Correspondence Between A Lady And Gentleman, Upon The Advantage Of (What Is Called) "Having Law On One's Side."

A poem by Thomas Moore

The Gentleman's Proposal.

Legge aurea,
S'ei piace, ei lice."

Come fly to these arms nor let beauties so bloomy
To one frigid owner be tied;
Your prudes may revile and your old ones look gloomy,
But, dearest, we've Law on our side.

Oh! think the delight of two lovers congenial,
Whom no dull decorums divide;
Their error how sweet and their raptures how venial,
When once they've got Law on their side.

'Tis a thing that in every King's reign has been done too:
Then why should it now be decried?
If the Father has done it why shouldn’t the Son too?
For so argues Law on our side.

And even should our sweet violation of duty
By cold-blooded jurors be tried,
They can but bring it in "misfortune," my beauty,
As long as we've Law on our side.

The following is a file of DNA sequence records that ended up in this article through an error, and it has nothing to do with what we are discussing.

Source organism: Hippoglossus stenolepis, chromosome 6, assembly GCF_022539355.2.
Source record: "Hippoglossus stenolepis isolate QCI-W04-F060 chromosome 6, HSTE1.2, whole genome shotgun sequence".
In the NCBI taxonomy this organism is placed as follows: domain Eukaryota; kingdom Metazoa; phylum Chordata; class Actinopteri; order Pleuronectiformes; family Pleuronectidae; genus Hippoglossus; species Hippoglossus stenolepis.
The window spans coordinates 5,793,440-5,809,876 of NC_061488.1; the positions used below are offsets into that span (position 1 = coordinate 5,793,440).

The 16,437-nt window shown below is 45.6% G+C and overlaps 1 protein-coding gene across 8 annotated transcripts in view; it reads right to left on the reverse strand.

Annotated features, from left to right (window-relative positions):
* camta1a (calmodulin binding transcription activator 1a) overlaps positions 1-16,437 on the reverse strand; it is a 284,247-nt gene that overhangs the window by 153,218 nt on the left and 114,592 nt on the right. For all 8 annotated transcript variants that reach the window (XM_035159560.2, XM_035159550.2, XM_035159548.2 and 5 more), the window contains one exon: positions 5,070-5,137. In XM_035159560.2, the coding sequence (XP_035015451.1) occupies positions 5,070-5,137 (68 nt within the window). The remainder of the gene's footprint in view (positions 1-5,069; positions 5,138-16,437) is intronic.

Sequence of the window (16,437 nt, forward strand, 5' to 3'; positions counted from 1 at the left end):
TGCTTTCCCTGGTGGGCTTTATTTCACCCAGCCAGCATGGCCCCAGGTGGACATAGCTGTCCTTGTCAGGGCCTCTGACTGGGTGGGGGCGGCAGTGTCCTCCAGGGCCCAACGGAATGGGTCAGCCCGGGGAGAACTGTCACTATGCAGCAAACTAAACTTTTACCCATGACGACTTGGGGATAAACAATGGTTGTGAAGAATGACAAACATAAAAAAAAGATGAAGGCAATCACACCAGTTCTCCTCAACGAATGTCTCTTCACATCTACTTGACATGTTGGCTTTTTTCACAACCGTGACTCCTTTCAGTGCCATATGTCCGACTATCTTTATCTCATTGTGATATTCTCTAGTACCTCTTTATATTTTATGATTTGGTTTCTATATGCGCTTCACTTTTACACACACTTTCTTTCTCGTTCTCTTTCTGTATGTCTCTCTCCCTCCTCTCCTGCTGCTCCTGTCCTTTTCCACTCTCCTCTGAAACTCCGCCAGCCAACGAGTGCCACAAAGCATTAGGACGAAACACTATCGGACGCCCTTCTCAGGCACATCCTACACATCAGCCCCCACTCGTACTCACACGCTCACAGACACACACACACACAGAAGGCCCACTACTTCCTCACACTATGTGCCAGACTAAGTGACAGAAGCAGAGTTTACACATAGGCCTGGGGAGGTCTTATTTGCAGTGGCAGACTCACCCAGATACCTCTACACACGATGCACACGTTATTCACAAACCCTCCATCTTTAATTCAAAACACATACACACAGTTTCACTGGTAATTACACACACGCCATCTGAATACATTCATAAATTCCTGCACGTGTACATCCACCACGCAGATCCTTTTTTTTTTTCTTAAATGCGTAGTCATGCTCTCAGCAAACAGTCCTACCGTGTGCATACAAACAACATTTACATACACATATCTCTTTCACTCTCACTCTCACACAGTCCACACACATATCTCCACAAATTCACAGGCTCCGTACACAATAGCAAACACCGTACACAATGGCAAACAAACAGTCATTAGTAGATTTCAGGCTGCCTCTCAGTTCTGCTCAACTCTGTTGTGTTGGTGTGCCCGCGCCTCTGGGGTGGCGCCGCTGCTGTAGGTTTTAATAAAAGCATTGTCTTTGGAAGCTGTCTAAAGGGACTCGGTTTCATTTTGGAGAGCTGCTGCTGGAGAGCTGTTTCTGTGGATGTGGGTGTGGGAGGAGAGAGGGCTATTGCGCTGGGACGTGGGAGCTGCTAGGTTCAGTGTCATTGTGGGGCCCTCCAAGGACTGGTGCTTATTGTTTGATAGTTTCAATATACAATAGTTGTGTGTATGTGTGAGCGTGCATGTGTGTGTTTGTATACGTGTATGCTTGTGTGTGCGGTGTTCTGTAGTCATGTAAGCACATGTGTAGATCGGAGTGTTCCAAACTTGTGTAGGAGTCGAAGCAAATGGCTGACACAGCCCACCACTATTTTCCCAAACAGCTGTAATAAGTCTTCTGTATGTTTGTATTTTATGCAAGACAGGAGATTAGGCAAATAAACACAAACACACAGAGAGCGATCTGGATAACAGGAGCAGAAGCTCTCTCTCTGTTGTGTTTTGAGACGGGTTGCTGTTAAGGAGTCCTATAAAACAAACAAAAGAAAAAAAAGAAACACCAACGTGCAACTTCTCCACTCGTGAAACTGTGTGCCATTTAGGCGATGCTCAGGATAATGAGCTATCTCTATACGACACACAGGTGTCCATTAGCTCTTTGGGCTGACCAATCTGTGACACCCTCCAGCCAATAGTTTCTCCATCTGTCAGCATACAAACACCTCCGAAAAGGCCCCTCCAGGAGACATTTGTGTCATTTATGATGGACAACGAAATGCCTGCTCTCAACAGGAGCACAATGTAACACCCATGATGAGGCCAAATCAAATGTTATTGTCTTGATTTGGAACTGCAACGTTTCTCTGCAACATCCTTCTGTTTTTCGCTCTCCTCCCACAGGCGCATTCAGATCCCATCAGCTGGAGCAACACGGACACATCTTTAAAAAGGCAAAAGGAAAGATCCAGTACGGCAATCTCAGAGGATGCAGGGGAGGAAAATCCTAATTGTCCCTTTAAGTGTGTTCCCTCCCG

The Lady's Answer.

Hold, hold, my good Sir, go a little more slowly;
For grant me so faithless a bride,
Such sinners as we, are a little too lovely,
To hope to have Law on our side.

Had you been a great Prince, to whose star shining o'er 'em
The People should look for their guide,
Then your Highness (and welcome!) might kick down decorum--
You'd always have Law on your side.

Were you even an old Marquis, in mischief grown hoary,
Whose heart tho' it long ago died
To the pleasures of vice, is alive to its glory--
You still would have Law on your side.

But for you, Sir, Crim. Con. is a path full of troubles;
By my advice therefore abide,
And leave the pursuit to those Princes and Nobles
Who have such a Law on their side.

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